Officials work to clean diesel spill at Selawik water treatment plant

An aerial satellite image shows the location of a diesel fuel spill in the  Northwest Arctic village of Selawik.
City of Selawik and the location of the diesel spill. (Google Earth graphic from the Alaska Dept. of Environmental Conservation)

A response crew is working to clean up a diesel fuel spill in the Northwest Arctic village of Selawik. 

According to a release from the Alaska Department of Environmental Conservation, the spill originated last Wednesday, Nov. 25, at a fuel tank for the village’s water treatment plant. 

Officials say the fuel was transferred from a city fuel tank to the plant tank, and the transfer was left unattended for about 7.5 hours before the operator was alerted to the spill and shut off the valve at roughly 10 p.m. The spill was reported to DEC at roughly 2:30 a.m. on Thursday.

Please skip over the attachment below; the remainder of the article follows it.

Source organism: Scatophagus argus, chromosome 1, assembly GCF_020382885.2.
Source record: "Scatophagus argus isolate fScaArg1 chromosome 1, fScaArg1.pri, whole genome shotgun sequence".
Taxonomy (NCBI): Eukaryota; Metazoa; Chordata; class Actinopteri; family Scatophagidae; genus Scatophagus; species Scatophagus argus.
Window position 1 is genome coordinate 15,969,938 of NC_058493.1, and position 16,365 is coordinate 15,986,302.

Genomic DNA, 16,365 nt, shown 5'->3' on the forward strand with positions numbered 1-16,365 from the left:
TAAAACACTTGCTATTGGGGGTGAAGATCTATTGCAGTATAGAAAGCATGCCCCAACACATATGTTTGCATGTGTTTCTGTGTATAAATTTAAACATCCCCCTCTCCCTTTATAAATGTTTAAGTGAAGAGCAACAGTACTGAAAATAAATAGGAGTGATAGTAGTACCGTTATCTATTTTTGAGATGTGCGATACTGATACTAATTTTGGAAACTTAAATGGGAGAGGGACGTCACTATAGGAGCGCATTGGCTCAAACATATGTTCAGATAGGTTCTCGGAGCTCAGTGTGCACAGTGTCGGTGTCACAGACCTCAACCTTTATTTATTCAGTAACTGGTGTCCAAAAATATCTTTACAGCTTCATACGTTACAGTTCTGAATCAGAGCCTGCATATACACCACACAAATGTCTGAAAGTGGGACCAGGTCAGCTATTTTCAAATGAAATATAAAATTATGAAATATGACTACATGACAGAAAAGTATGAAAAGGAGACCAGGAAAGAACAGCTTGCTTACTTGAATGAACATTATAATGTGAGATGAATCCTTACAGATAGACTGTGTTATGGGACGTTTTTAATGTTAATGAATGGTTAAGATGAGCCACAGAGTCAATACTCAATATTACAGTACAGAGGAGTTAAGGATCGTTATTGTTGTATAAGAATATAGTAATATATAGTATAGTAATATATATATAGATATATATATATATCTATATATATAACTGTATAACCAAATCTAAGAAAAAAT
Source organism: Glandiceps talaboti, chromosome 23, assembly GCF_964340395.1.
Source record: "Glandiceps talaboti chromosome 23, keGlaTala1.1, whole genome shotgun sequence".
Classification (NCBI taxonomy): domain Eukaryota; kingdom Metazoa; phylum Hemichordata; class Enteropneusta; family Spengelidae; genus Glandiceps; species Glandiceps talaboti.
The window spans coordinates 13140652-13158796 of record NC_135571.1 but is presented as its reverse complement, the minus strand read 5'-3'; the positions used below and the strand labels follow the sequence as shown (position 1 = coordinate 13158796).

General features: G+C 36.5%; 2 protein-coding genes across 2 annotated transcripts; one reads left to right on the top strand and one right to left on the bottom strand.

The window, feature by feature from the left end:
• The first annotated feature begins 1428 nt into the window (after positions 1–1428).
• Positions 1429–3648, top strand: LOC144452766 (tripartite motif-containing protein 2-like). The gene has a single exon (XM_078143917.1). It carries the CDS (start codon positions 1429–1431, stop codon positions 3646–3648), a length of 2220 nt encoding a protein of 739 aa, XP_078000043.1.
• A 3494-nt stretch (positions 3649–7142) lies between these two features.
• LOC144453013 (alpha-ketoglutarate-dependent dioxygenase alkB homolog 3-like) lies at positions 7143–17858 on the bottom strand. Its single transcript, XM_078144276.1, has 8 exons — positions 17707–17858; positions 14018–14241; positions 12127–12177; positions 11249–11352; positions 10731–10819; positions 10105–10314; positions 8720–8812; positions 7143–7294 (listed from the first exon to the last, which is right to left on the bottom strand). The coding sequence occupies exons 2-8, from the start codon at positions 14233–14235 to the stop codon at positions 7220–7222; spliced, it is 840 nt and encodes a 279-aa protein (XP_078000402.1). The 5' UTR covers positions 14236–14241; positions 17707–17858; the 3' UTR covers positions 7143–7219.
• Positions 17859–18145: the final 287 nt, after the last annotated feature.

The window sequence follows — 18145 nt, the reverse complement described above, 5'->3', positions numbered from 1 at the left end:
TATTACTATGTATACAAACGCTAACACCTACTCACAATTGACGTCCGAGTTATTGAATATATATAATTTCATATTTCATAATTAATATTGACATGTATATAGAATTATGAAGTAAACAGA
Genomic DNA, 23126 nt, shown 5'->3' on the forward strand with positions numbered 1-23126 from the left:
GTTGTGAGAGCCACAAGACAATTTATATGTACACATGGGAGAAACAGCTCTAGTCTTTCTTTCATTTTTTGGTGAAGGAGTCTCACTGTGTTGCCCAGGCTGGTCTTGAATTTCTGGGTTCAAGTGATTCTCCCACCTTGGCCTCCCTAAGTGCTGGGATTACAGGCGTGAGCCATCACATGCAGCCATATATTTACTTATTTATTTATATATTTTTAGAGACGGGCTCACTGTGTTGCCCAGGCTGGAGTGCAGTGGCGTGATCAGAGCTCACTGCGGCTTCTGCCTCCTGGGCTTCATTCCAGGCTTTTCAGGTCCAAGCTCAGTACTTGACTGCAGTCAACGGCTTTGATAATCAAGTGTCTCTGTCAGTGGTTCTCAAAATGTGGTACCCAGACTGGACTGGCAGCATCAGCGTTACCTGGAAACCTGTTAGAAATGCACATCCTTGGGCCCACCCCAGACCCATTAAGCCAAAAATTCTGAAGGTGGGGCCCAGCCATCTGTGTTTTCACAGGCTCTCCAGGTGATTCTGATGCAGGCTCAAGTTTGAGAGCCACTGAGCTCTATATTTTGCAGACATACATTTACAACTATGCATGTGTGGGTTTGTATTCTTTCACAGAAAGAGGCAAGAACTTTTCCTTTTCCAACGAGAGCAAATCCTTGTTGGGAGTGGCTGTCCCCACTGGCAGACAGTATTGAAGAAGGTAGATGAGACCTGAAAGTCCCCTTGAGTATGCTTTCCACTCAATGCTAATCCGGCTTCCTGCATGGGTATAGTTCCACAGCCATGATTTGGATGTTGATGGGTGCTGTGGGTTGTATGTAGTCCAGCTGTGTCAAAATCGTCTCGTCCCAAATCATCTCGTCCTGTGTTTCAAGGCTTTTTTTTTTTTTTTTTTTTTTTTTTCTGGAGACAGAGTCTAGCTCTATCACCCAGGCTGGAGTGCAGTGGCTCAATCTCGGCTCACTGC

A response crew has cleared 750 gallons of diesel so far, but due to fresh snow cover, DEC officials say it’s difficult to determine the total amount of diesel or the extent of the spill at this time.  

The spill is about 610 feet from the Selawik River, a water source for the village. Coast Guard officials arrived in Kotzebue on Monday and were en route to Selawik Tuesday to assist with the cleanup.

Wesley Early is a reporter with Alaska Public Media, covering municipal politics and Anchorage life.

Previous articleUnable to reach hospital because of weather, Pilot Station man dies of COVID-19
Next articleJuneau officials caution residents to be prepared for landslides as rains continue